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Life Goes on Beneath the Frozen Midwest Terrain

Jan 29, 2021 ● By Sheryl DeVore

Photo by Steven D. Bailey

A pond with a layer of soft snow above the ice may seem to harbor little or no activity, but underneath, where there’s still open pond water or a muddy bottom, life goes on in winter, just at a much slower pace. Animals such as fish, turtles and frogs that live there year-round can withstand the Chicago region’s climate. “These species have adapted to survive in cold water,” says Steve Silic, fisheries biologist for the Forest Preserves of Cook County.

Many fish species and reptiles such as turtles and amphibians, including frogs, are ectotherms. That means they don’t produce their own heat like mammals do. “The term gets used synonymously with the term cold-blooded, but more specifically, their body temperature changes with the environment,” explains Silic.

Photo by Laura Perlick/U.S. Fish and Wildlife Service photo

 Dropping water temperatures and diminishing daylight hours, as well as hormonal changes in fall, trigger fish, reptiles and amphibians that live in or near the water to prepare for winter by building up glycogen in their bodies as winter approaches. “They convert glycogen into glucose, and then the glucose can be transported to cells and used like an antifreeze to prevent cells from freezing and causing death,” says George Klut, a Forest Preserves of Cook County naturalist at Little Red School House, in Hickory Hills. “As long as the cells don’t freeze, a fish, frog or turtle can survive in winter,” he says.

In winter, fish seek a depth where the temperature is most comfortable, venturing farther down as it gets colder. Beneath a pond that appears completely frozen is a lower layer of water that’s cold, but comfortable enough for fish to live. “As long as they don’t get trapped in the ice, they should survive,” Silic says.

Their metabolism slows and they are mostly inactive, but they’re still alive, and will move around on warm winter days just enough for an ice fisherman to catch them. On warm, sunny, winter days when the light penetrates the ice, fish may become even more active, swimming around and munching on tiny plants and animals closer to the bottom of the lake. Some aquatic insects have developed a type of antifreeze in their blood that allows them to survive in frigid temperatures and give fish that occasionally get active in winter something to eat.

Even in winter, water quality is important to fish living in the Chicago region’s small lakes, ponds and wetlands. In summer, too many plants can reduce the amount of dissolved oxygen and can lead to fish kills. But something similar can happen in extreme winters when the ice gets too thick for light to penetrate, preventing plants from producing oxygen in the water. “A really bad winter seven years ago at the lakes had close to two feet of ice that was not clear enough for sunlight to get through,” Silic says. “Oxygen levels in the water got very low, and that was pretty detrimental to fish species.”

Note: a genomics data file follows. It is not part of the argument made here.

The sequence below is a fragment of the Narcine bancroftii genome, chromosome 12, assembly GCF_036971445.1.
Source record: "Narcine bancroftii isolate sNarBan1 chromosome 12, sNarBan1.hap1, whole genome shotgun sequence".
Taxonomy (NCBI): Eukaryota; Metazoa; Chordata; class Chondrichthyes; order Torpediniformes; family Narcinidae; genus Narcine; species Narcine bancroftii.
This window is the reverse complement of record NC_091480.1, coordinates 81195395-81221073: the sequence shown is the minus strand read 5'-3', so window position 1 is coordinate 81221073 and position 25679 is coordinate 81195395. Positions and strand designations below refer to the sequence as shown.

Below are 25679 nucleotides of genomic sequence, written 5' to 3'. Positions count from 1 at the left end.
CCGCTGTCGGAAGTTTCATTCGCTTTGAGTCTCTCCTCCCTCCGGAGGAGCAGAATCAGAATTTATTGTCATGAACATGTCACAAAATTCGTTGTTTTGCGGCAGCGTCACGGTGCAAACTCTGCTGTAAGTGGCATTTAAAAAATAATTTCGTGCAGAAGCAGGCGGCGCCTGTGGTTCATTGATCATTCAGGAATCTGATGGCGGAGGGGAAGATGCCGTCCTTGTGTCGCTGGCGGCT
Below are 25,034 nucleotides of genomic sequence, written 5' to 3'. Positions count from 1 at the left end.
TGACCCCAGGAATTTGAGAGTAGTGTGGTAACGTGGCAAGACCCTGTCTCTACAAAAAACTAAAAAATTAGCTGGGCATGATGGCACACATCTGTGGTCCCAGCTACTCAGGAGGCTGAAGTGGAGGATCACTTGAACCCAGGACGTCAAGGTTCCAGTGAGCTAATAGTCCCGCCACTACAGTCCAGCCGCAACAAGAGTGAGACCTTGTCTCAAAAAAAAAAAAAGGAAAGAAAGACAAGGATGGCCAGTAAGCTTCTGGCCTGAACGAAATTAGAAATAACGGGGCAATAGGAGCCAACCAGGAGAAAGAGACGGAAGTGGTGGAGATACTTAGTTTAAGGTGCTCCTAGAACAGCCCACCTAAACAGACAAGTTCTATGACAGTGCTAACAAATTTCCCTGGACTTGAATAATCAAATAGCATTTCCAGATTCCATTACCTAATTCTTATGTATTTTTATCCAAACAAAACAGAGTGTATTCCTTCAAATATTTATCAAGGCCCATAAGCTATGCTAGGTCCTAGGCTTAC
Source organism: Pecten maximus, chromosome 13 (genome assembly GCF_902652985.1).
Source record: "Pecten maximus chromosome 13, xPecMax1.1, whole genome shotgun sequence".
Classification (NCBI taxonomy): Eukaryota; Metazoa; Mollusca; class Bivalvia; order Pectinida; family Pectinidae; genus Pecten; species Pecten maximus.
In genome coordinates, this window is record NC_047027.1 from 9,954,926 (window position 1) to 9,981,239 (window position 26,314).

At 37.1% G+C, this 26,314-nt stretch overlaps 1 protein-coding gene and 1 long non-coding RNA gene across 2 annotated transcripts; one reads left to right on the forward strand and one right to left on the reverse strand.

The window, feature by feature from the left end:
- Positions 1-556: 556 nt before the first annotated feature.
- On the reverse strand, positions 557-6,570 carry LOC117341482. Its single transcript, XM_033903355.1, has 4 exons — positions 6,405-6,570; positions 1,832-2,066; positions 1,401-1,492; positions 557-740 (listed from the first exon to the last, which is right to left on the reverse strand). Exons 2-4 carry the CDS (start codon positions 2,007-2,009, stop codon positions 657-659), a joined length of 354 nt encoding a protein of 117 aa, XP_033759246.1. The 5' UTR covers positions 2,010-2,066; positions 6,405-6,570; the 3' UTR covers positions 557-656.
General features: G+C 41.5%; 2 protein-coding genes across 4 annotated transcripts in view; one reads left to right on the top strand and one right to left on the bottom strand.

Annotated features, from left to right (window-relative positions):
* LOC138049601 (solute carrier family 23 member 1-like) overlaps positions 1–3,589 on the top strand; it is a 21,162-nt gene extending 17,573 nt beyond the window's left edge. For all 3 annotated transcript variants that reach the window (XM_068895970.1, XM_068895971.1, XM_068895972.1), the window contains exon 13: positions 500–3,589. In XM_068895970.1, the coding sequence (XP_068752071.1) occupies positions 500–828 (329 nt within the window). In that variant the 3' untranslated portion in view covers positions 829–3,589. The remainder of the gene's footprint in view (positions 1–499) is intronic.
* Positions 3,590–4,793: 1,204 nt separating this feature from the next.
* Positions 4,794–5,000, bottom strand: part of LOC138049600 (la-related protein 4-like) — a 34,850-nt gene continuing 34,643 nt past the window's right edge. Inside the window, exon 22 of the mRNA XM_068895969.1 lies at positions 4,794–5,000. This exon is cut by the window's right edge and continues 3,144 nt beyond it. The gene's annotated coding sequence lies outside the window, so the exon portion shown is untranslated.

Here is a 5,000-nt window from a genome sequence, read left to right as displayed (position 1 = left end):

Ryan Hagerty/U.S. Fish and Wildlife Service photo

 Amphibians and reptiles, or “herps”, go through a process called brumation in winter. It’s not the same as hibernation, but rather a slowing down period of sluggishness or inactivity, similar to what happens with fish. “Aquatic turtles will go through brumation under muck in ponds, but become active in the water if temperatures rise a bit or if sun penetrates the water on winter days,” Klut says.

Bullfrogs, including adults and tadpoles, make their way to the sediment in the bottom of a pond and bromate there. “They can absorb oxygen from the water through their skin. If it gets warm enough, they might get active again and then hunker down again,” Klut says. Spring peepers, Western chorus frogs and wood frogs, which are much smaller than bullfrogs, breed in water, spend summers beneath cool mud and then spend winters in leaf litter. “They essentially freeze and thaw out again,” Klut says.

The wood frog, the only frog species found north of the Arctic Circle, is among the most adept at withstanding frigid temperatures. Their heart stops beating and the lungs stop working, and yet as spring approaches, the lungs thaw out and the heart beats again. Scientists have studied wood frogs because of their ability to tolerate frozen conditions and hope to learn more that could help people with diabetes or in need of organ transplants.

Klut sees signs of herps preparing for winter at the indoor exhibit at the Little Red Schoolhouse, where he works. “Even though the building is warmer than it is outside, herps can pick up on changes such as less sunlight,” he says. “They also have a circadian rhythm; an internal clock, which triggers them to build up glycogen and go into brumation.”

Two alligator snapping turtles kept indoors for an exhibit stop eating from November through about March, Klut says. “They’ll be a lot more sluggish and sit at the bottom.” As April approaches, those turtles become more active, and when the ponds and lakes start to thaw, they will be back sunning themselves on logs while frogs begin another season of calling from the water.

Sheryl DeVore has written six books on science, health and nature, as well as nature, health and environment stories for national and regional publications.